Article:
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Due to the recreational nature of alcohol and drugs, it's easy to justify your use as normal. You might tell yourself that everyone does it or that you're just taking the edge off—that it actually enhances your life somehow. Although you may occasionally find yourself a little taken aback at the sight of empty cans or bottles in the recycling bin or surprised that a statistic puts you outside of the range of normal, it's hard to determine the exact moment when a bad habit becomes a big problem.
Substance abuse can result in a series of small but seemingly disconnected symptoms that are easy to blame on the stressors of life. However, in these cases it's often the drug or alcohol abuse causing your problems at home and at work, affecting your professional reputation and stifling career growth. Take an objective look at your relationship with alcohol and drugs and determine if it's time to set limits or seek help.
Signs of "Slippery Slope" Thinking
The insidious nature of addiction can seduce you into rationalizing behavior you previously avoided. Here are some scenarios to watch out for:
Substance Abuse Off the Clock
While it can seem like what you do outside of work has no effect on you at the office, consider how your habits have impacted your performance lately. Have you been showing up late and leaving early? Had trouble focusing? Experienced conflict with co-workers? Turning to drugs or alcohol to cope with workplace stress can wind up hurting your performance much more than it helps. Here's how to recognize if you're developing an addiction that is affecting your work:
Creating limits on how much, where, or when you drink or use can be useful if you are highly disciplined and accountable—but there's a good chance you may not be. A good litmus test for this is to abstain from all use for 30 days and see what happens. If you stop for a month and find you can take it or leave it when it comes to your drug of choice, setting limits should be easy. If, on the other hand, you find yourself craving it, becoming grouchy and irritable, or if you secretly start to use, that's an indication of dependency. This will make enforcing limits difficult and you may need to evaluate other options such as support or treatment.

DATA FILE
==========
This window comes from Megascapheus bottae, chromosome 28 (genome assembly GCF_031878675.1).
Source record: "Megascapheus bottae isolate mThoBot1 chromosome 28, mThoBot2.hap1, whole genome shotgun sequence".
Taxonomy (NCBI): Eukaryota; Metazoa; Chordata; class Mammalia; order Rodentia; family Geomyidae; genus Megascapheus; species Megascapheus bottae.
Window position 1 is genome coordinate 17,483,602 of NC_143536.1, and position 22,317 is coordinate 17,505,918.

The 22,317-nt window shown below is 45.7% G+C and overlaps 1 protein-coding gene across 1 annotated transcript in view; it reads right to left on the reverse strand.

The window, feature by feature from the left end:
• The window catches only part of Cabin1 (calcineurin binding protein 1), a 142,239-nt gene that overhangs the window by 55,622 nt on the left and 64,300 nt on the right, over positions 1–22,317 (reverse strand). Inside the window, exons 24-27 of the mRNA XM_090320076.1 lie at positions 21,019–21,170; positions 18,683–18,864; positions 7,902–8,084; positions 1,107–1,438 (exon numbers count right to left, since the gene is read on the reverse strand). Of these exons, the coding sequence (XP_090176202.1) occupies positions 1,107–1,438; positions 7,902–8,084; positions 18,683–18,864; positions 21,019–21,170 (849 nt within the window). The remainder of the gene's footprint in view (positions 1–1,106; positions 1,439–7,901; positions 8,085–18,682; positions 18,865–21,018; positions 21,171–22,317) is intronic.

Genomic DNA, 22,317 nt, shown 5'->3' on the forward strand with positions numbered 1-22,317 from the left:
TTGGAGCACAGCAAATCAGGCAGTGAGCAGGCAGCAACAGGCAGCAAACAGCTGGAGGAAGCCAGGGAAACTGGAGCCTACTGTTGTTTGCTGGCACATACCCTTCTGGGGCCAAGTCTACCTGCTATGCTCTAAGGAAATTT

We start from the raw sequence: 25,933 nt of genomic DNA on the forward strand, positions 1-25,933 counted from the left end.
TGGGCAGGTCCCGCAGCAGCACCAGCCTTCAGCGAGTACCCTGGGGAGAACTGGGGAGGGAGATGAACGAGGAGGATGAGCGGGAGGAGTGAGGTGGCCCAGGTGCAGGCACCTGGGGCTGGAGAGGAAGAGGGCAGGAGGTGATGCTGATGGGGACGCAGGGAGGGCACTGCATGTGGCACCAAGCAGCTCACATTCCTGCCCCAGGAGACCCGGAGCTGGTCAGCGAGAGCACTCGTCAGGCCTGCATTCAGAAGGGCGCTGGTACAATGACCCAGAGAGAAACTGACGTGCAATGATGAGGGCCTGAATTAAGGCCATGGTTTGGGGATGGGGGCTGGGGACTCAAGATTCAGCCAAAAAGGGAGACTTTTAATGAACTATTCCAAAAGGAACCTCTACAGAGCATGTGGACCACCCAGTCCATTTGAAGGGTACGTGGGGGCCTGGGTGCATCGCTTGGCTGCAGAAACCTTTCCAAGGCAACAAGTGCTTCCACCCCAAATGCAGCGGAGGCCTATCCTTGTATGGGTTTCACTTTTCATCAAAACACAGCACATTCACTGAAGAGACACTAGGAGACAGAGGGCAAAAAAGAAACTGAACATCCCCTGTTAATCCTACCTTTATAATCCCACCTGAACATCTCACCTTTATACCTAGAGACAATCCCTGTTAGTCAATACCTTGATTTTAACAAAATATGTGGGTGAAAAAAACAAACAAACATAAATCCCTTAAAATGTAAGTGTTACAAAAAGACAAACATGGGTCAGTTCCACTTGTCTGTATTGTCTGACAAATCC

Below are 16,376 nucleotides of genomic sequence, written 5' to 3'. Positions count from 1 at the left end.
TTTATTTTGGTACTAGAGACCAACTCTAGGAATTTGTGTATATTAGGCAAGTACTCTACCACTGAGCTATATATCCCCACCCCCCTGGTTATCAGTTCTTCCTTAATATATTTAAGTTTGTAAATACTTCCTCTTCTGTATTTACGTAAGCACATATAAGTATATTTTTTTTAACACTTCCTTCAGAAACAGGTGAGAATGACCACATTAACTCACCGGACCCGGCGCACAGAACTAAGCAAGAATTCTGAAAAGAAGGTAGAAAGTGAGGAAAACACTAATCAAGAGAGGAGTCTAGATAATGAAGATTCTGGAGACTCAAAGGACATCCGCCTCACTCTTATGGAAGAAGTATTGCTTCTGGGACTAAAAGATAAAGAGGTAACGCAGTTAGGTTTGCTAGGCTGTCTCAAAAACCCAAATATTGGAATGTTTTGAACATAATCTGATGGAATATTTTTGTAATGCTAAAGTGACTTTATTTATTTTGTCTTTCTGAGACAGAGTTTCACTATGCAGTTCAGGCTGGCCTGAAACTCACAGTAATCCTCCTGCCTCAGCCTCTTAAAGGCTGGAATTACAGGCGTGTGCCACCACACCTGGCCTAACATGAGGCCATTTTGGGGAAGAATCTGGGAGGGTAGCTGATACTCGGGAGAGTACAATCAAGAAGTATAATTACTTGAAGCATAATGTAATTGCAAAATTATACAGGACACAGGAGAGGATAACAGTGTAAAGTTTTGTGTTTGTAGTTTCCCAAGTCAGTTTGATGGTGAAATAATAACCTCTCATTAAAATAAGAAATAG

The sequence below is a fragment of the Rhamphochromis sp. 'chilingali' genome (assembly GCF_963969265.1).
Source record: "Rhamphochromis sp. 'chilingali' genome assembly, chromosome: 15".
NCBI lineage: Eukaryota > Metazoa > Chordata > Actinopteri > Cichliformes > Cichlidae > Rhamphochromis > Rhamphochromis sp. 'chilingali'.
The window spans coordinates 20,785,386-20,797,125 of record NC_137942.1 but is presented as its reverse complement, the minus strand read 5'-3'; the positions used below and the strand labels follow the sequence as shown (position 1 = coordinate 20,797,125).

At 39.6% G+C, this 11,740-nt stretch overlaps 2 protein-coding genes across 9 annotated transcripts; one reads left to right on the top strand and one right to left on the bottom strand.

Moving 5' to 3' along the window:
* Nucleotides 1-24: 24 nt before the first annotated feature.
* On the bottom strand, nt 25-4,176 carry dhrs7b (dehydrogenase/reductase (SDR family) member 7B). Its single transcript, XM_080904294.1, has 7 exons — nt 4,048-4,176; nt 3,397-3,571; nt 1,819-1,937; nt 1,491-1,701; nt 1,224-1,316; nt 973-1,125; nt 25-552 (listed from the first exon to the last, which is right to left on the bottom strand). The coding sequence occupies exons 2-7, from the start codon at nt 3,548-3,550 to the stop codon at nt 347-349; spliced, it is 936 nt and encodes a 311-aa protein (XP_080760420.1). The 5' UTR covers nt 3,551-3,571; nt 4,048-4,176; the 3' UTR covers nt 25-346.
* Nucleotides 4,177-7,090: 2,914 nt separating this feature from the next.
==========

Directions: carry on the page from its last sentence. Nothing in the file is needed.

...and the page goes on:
The First Step
Evaluate if substance abuse is an issue in your life with the following questions from Alcoholics Anonymous (substitute alcohol with your drug of choice, if necessary):
While only you can decide whether drinking/using is an issue for you, if you answered yes to four or more of these questions, chances are you have a problem. In that case, the next step is to get some more information. Ask a good friend or family member if they've noticed a change in your behavior recently. Search online for resources; AA has a confidential website with a trove of helpful information, assessments and referral options. Finally, reach out to a support community or someone who formerly had a substance abuse problem to share your experience and get their perspective.
Evaluate recreational drug or alcohol use like any other endeavor you'd invest time and energy on and make sure it's not affecting your life or career in ways you're failing to recognize. Consider your personal and professional goals—and if you don't have any, set some—and see if your current habits are in alignment with what you're hoping to achieve in the future. If you're unable to take a break or impose healthy limits, seek the help and support you need to be your best version of you.
Dr. Rod Amiri specializes in addiction psychiatry. He is a diplomate of the American Board of Psychiatry and Neurology and the American Board of Addiction Medicine. He has received the Patients' Choice award every year since 2008, representing less than 5 percent of active physicians in the United States. He serves patients and families at Malibu Hills Treatment Center, a luxury rehab facility located in Malibu, California.
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